When we moved back to rural Arkansas and Patrick had by this time gone to “big boy” prison on a five year aggravated robbery charge in another state, when people would ask me how my kids were doing, or where they were, I would say “Oh, Patrick lives in Texas and works for the State of Texas, but doesn’t get home very often but we go down there to visit him.” Now that was technically a “truth,” but in fact it was deceptive, and deception is in reality (not technically) a lie. Because I did not want to admit to these people, even extended family members and close friends here in Arkansas that didn’t already know, that my son was a thief.
When Patrick was arrested for murder, only five months after he was released from prison on parole for the aggravated robbery, I went into a tail spin. I locked myself in the house, refused to answer the phone and went into such a deep abyss of shame, pain, depression, and rage that looking back now I realize I probably should have been hospitalized in a mental health facility to help me cope with such profound grief. It was a deeper grief than I had ever suffered in my life. The loss of my aspirations for my son’s life. Not his aspirations of course, but my aspirations for his success and happiness. I knew his life was by my estimation ruined. I worried about his safety.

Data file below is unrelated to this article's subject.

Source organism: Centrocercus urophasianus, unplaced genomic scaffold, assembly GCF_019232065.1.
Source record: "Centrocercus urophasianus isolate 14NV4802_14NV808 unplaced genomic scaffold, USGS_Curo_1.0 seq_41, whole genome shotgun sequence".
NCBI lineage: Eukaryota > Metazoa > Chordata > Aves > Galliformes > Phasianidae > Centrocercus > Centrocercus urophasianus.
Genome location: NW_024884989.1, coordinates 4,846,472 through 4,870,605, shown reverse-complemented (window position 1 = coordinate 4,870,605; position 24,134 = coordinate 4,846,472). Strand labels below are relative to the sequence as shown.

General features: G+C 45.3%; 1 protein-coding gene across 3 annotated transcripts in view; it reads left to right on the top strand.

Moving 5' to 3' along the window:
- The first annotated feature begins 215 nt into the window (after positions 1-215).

It took me a very long time, almost two decades from the time he started his criminal behavior to the time I finally said ENOUGH! I started slowly healing, and blogging under a screen name about my son and how as a psychopath he had no conscience, no moral compass and no remorse for his crimes. He is and always will be a danger to society and to his family in particular.